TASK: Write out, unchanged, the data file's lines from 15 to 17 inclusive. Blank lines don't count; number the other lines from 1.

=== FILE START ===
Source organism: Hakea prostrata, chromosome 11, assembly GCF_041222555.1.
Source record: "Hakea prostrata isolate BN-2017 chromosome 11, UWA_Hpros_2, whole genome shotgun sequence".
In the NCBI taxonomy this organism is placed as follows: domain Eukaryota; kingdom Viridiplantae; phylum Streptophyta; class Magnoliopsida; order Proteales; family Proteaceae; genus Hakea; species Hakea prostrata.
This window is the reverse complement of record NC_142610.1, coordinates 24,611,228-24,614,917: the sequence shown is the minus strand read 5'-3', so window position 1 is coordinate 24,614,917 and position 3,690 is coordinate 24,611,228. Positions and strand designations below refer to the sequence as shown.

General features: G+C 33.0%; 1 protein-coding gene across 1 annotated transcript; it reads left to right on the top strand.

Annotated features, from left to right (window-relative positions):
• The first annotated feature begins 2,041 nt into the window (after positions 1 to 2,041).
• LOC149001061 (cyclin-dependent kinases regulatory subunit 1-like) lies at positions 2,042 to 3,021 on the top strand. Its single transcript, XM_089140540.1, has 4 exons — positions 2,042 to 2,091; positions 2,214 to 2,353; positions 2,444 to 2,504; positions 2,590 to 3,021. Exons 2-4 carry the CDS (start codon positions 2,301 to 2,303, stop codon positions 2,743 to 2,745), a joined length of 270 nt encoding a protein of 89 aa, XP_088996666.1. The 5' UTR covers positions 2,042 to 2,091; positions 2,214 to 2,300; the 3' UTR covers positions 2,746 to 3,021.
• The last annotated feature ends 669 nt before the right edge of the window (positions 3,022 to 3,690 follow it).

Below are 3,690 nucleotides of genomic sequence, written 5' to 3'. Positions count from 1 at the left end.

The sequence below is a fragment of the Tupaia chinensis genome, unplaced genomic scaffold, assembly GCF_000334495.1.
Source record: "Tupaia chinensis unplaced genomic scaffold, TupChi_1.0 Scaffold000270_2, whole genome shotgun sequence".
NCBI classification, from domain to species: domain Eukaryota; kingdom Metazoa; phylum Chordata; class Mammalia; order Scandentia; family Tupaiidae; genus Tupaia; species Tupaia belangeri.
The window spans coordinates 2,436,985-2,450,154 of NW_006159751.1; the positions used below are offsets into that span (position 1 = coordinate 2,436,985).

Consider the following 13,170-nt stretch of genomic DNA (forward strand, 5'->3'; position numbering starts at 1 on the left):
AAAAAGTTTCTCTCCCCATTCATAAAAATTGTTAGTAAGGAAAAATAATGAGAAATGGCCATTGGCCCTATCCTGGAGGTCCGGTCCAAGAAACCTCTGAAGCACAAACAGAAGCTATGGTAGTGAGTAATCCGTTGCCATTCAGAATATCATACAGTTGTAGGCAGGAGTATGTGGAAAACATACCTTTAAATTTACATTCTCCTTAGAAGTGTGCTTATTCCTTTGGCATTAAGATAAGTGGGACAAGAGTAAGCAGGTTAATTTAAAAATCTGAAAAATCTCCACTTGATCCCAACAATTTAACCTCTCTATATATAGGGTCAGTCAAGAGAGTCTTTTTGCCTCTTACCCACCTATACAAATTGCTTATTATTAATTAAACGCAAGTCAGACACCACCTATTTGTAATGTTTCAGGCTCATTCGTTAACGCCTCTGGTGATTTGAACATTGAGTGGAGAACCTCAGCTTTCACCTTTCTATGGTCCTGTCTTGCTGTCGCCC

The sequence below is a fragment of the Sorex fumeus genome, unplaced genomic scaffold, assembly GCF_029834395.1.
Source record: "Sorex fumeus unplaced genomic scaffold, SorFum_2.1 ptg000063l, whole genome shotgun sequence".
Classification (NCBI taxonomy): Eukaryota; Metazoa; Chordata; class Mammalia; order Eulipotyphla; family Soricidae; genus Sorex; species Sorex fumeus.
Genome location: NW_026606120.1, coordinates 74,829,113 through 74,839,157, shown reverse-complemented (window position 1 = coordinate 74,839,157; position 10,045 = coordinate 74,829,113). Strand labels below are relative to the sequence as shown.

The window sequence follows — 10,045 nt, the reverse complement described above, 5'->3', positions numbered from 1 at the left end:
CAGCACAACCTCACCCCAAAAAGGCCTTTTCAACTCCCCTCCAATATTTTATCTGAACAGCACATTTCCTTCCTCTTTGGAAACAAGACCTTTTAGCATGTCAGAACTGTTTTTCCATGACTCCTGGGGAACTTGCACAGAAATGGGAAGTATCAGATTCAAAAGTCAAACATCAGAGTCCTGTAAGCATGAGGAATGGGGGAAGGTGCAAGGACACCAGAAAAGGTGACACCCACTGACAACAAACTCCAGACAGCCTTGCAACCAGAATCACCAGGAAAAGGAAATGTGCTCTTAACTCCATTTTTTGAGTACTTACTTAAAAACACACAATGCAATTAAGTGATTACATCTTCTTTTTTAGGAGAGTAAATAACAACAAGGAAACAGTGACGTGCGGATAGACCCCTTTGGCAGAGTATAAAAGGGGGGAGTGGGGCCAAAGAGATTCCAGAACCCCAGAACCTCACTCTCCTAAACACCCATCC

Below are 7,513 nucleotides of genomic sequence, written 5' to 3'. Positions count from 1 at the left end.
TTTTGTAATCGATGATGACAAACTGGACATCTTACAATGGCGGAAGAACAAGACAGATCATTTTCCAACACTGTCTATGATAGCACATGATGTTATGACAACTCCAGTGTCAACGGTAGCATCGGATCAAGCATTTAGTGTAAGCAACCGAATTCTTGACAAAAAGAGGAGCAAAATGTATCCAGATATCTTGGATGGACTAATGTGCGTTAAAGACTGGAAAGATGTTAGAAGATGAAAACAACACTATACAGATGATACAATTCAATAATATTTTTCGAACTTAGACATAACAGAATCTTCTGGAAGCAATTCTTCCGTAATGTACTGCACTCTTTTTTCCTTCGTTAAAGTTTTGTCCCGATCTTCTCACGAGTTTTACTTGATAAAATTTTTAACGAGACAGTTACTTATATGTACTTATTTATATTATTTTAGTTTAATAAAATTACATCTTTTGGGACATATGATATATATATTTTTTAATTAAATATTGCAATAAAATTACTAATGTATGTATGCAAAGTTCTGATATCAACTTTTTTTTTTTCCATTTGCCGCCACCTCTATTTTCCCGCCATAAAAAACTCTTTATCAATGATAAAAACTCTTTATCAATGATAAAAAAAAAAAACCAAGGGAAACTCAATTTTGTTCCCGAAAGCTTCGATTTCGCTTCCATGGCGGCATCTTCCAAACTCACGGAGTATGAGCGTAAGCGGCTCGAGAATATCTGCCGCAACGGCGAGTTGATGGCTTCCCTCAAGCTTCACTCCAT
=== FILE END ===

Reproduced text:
Consider the following 13,170-nt stretch of genomic DNA (forward strand, 5'->3'; position numbering starts at 1 on the left):
AAAAAGTTTCTCTCCCCATTCATAAAAATTGTTAGTAAGGAAAAATAATGAGAAATGGCCATTGGCCCTATCCTGGAGGTCCGGTCCAAGAAACCTCTGAAGCACAAACAGAAGCTATGGTAGTGAGTAATCCGTTGCCATTCAGAATATCATACAGTTGTAGGCAGGAGTATGTGGAAAACATACCTTTAAATTTACATTCTCCTTAGAAGTGTGCTTATTCCTTTGGCATTAAGATAAGTGGGACAAGAGTAAGCAGGTTAATTTAAAAATCTGAAAAATCTCCACTTGATCCCAACAATTTAACCTCTCTATATATAGGGTCAGTCAAGAGAGTCTTTTTGCCTCTTACCCACCTATACAAATTGCTTATTATTAATTAAACGCAAGTCAGACACCACCTATTTGTAATGTTTCAGGCTCATTCGTTAACGCCTCTGGTGATTTGAACATTGAGTGGAGAACCTCAGCTTTCACCTTTCTATGGTCCTGTCTTGCTGTCGCCC

The sequence below is a fragment of the Sorex fumeus genome, unplaced genomic scaffold, assembly GCF_029834395.1.